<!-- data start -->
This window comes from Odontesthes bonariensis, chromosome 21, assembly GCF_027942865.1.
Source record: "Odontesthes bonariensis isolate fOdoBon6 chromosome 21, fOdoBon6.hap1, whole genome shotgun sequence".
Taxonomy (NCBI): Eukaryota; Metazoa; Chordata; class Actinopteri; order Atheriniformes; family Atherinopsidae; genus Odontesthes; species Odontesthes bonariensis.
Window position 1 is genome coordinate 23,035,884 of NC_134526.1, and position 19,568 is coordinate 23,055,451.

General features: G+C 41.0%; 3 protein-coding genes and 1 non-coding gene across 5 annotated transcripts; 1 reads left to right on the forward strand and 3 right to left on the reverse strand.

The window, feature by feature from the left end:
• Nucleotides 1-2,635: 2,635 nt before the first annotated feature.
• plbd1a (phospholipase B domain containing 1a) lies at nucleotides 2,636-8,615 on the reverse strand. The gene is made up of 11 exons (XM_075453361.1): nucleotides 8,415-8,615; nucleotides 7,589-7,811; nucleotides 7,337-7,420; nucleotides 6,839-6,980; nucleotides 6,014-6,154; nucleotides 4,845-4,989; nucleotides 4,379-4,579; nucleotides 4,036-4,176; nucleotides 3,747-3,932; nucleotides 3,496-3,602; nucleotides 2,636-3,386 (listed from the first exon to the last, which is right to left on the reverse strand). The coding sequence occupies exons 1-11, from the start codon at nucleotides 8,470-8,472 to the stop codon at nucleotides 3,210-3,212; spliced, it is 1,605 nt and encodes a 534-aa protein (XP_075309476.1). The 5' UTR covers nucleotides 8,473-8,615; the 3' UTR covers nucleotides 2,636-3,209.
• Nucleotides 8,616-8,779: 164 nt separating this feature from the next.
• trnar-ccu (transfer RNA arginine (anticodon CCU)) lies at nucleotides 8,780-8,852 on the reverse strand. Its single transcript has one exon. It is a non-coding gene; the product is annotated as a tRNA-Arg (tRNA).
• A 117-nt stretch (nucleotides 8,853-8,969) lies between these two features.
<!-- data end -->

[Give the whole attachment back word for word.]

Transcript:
This window comes from Odontesthes bonariensis, chromosome 21, assembly GCF_027942865.1.
Source record: "Odontesthes bonariensis isolate fOdoBon6 chromosome 21, fOdoBon6.hap1, whole genome shotgun sequence".
Taxonomy (NCBI): Eukaryota; Metazoa; Chordata; class Actinopteri; order Atheriniformes; family Atherinopsidae; genus Odontesthes; species Odontesthes bonariensis.
Window position 1 is genome coordinate 23,035,884 of NC_134526.1, and position 19,568 is coordinate 23,055,451.

General features: G+C 41.0%; 3 protein-coding genes and 1 non-coding gene across 5 annotated transcripts; 1 reads left to right on the forward strand and 3 right to left on the reverse strand.

The window, feature by feature from the left end:
• Nucleotides 1-2,635: 2,635 nt before the first annotated feature.
• plbd1a (phospholipase B domain containing 1a) lies at nucleotides 2,636-8,615 on the reverse strand. The gene is made up of 11 exons (XM_075453361.1): nucleotides 8,415-8,615; nucleotides 7,589-7,811; nucleotides 7,337-7,420; nucleotides 6,839-6,980; nucleotides 6,014-6,154; nucleotides 4,845-4,989; nucleotides 4,379-4,579; nucleotides 4,036-4,176; nucleotides 3,747-3,932; nucleotides 3,496-3,602; nucleotides 2,636-3,386 (listed from the first exon to the last, which is right to left on the reverse strand). The coding sequence occupies exons 1-11, from the start codon at nucleotides 8,470-8,472 to the stop codon at nucleotides 3,210-3,212; spliced, it is 1,605 nt and encodes a 534-aa protein (XP_075309476.1). The 5' UTR covers nucleotides 8,473-8,615; the 3' UTR covers nucleotides 2,636-3,209.
• Nucleotides 8,616-8,779: 164 nt separating this feature from the next.
• trnar-ccu (transfer RNA arginine (anticodon CCU)) lies at nucleotides 8,780-8,852 on the reverse strand. Its single transcript has one exon. It is a non-coding gene; the product is annotated as a tRNA-Arg (tRNA).
• A 117-nt stretch (nucleotides 8,853-8,969) lies between these two features.